"A rare case," he muttered. "I must needs look deeper into it.
A strange sympathy betwixt soul and body! Were it only for the
art's sake, I must search this matter to the bottom."
It came to pass, not long after the scene above recorded, that
the Reverend Mr. Dimmesdale, noon-day, and entirely unawares,
fell into a deep, deep slumber, sitting in his chair, with a
large black-letter volume open before him on the table. It must
have been a work of vast ability in the somniferous school of
literature. The profound depth of the minister's repose was the
more remarkable, inasmuch as he was one of those persons whose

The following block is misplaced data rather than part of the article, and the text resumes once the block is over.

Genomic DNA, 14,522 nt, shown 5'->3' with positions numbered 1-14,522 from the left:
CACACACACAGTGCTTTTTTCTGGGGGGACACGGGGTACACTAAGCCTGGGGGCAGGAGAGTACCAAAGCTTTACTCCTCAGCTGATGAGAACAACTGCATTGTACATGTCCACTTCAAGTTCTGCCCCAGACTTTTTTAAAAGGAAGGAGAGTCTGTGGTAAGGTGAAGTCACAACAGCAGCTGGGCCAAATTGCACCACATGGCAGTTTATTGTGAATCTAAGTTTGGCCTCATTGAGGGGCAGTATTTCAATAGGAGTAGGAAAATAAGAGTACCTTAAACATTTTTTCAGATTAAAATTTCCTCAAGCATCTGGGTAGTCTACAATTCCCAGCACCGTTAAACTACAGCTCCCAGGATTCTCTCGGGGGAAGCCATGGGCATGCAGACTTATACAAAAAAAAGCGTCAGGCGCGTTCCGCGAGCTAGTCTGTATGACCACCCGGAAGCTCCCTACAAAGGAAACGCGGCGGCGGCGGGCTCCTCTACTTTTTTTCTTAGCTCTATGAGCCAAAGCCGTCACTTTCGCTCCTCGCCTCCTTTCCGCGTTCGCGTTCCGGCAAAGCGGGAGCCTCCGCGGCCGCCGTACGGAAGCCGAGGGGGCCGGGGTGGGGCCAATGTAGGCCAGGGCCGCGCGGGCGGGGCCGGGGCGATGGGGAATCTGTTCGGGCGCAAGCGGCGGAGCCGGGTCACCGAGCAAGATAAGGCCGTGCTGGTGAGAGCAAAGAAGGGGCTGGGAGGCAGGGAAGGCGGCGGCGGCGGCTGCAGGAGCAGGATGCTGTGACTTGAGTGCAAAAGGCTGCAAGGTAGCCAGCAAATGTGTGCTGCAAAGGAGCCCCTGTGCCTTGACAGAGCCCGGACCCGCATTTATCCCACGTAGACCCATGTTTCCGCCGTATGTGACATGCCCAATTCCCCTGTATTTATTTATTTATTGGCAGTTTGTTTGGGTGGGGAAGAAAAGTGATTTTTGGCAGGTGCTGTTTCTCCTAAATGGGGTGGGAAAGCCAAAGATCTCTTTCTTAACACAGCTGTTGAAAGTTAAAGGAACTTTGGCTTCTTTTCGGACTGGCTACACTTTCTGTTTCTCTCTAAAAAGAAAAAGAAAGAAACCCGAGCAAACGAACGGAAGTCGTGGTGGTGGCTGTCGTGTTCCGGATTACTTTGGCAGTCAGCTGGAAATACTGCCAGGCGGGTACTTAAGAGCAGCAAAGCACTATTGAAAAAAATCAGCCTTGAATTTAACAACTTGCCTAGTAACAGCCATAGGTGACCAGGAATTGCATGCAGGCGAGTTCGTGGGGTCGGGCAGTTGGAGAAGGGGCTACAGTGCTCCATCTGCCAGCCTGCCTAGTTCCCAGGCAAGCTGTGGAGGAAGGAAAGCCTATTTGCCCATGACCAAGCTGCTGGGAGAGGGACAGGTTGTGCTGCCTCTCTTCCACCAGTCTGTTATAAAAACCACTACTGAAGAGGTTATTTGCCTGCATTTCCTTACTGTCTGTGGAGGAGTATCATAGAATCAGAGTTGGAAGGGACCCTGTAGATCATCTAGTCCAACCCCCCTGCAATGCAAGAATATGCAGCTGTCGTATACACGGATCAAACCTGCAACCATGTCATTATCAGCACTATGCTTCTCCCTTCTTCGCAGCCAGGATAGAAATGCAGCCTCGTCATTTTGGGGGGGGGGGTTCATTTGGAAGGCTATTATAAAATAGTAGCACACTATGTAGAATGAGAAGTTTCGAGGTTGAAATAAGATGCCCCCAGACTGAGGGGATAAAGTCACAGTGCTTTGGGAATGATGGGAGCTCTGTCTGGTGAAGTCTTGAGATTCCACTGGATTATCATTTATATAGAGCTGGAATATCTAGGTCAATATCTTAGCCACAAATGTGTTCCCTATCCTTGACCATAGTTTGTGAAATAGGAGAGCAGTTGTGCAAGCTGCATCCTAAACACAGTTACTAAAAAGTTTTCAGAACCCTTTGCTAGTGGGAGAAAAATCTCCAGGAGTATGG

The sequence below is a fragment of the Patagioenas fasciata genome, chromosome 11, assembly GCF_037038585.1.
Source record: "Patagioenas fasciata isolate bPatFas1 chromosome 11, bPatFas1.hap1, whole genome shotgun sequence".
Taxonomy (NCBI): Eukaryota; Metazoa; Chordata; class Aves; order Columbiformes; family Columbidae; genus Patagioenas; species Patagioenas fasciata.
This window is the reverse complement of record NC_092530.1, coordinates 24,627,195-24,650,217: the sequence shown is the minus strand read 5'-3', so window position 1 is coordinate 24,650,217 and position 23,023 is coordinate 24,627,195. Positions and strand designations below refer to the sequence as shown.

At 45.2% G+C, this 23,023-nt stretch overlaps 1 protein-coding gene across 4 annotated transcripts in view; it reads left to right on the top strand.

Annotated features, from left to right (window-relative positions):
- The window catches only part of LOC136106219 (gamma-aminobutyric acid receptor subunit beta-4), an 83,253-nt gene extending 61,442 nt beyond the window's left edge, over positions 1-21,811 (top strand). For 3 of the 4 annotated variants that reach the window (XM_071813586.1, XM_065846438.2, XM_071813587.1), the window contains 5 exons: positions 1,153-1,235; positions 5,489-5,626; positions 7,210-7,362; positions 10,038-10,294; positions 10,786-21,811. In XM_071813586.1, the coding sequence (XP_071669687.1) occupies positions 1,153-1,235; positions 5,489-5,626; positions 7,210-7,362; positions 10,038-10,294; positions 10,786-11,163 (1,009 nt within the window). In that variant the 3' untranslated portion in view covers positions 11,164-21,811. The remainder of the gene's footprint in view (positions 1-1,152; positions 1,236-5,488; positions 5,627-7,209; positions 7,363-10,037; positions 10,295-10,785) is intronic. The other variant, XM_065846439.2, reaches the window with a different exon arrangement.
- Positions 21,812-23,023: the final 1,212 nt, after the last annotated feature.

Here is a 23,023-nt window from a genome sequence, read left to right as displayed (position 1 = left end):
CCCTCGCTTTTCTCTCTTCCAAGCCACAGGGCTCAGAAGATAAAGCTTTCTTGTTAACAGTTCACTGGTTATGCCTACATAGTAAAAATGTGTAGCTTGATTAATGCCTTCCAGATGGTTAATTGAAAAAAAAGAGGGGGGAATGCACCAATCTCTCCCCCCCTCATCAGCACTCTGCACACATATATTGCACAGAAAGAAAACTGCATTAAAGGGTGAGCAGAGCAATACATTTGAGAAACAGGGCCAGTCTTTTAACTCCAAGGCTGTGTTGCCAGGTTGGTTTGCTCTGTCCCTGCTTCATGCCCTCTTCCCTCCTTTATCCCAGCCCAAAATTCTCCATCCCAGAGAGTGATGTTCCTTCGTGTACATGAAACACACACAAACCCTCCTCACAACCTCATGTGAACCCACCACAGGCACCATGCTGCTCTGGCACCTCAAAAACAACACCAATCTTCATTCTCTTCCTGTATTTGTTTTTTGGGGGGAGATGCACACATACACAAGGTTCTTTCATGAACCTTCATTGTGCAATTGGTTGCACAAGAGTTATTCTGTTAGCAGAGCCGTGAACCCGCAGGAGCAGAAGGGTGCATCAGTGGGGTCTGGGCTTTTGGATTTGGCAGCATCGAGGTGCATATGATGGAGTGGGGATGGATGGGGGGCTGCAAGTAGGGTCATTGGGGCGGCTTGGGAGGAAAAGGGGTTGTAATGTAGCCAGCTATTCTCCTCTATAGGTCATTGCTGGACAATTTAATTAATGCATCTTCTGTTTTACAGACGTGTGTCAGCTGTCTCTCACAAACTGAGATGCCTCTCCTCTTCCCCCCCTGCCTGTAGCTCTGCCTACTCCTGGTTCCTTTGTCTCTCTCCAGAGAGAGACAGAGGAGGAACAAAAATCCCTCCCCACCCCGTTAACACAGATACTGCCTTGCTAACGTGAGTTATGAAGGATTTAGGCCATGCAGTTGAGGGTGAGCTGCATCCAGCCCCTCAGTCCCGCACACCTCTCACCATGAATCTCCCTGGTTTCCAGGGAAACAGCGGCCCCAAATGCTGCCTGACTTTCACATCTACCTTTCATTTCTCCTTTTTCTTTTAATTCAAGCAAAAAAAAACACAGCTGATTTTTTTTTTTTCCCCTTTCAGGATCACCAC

sleep ordinarily is as light as fitful, and as easily scared
away, as a small bird hopping on a twig. To such an unwonted
remoteness, however, had his spirit now withdrawn into itself
that he stirred not in his chair when old Roger Chillingworth,
without any extraordinary precaution, came into the room. The
physician advanced directly in front of his patient, laid his
hand upon his bosom, and thrust aside the vestment, that
hitherto had always covered it even from the professional eye.